Nov 2 2008, 04:23 PM
I was thinking about him beating Winky Wright last night & looked on youtube to see if I could watch the fight & found none on him! I then looked him up on boxrec & seen he fought last year...@ 168 but it meant to me that he is out after killing the 2nd person while driving drunk! Anyone know anything more then that? Hell this guy is out in less than 5 years & Micheal Nunn gets 25 years? This guy messed up his career either way just like Nunn did!
Nov 2 2008, 05:13 PM
I had to google him & it was worse than I even thought! Total he has killed 5 people with his car! One a baby!http://en.wikipedia.org/wiki/Harry_Simon_(boxer)
Simon was involved in a car accident in late 2002, and was seriously injured. Three Belgian tourists - two adults and a baby - died in the collision with Simon's Mercedes-Benz at Langstrand in November 2002. He was earlier involved in another car accident that saw two people killed. On August 5, 2005, Simon was given a two-year jail sentence after he was found guilty of "culpable homicide" stemming from the November 2002 car accident that resulted in the deaths of the three people .
Mean Mister Mustard
Nov 2 2008, 05:23 PM
He killed people in two seperate accidents? I did not know that. Was he drunk? Or maybe he's like Stuntman Mike.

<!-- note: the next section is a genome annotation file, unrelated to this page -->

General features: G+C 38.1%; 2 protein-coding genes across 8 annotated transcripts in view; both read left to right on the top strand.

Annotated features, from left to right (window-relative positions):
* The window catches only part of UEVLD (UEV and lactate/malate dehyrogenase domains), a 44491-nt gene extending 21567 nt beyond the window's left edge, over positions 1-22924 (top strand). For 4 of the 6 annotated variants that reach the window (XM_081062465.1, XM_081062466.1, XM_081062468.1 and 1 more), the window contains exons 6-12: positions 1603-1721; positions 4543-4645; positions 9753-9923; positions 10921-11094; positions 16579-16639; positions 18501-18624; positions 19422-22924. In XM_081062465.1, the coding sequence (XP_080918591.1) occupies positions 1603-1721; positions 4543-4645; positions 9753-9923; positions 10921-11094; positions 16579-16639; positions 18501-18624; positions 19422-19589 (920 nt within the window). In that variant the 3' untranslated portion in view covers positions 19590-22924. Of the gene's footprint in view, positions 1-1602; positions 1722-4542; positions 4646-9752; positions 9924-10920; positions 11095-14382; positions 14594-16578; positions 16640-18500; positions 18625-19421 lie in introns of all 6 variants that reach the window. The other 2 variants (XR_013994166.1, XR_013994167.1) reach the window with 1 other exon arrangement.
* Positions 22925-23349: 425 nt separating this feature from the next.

Nov 2 2008, 05:53 PM
Drunk both times! 1st time he got off cause they lost the blood test!
Nov 2 2008, 06:13 PM
Only 2 years? That's bullshit. How did he get so lucky? I would've given him life.
Nov 3 2008, 07:31 AM
Did y'all catch the one story by clicking on the 1? Simon was going 160KPH. I don't know exactly how fast that is but 120KPH=75MPH
so over 100MPH I take it.
FORMER world boxing champion Harry Simon was yesterday sentenced to an effective two years in jail after he was found guilty of culpable homicide in the Walvis Bay Regional Court.
The charge stemmed from a horror accident at Langstrand in November 2002 in which three Belgian tourists - two adults and a baby - were killed.
In the courtroom, jampacked beyond capacity, emotions ranging from elation to disappointment were almost palpable when Magistrate Gert Retief pulled no punches in reprimanding the accused for his reckless actions.
After finding Simon solely responsible for the accident, the Magistrate said: "I can't see why cases like this can't be charged as murder."
There were mixed emotions among the two surviving Belgians and their families.
Agnes Cornelis, the mother of Carol Cornelis, one of the survivors of the accident, said "nobody can give back what was taken, but we're happy, also for the people here".
Carol Cornelis is the mother of 22-month-old Ibe who was killed in the accident.
Immediately after the boxer was convicted, his legal counsel, Slysken Makando, tried to persuade the court that his client should be fined rather than sent to jail.
He claimed Simon had suffered tremendous financial losses because his vehicle had not been insured, because of needing medical treatment and because his boxing career had been brought to a halt.
Prosecutor Job Kozonguizi countered that the scales of justice had been disturbed and could only be restored if the accused was sent to jail for what he had done.
He called Simon a "road terror" who had caused people to lose their lives.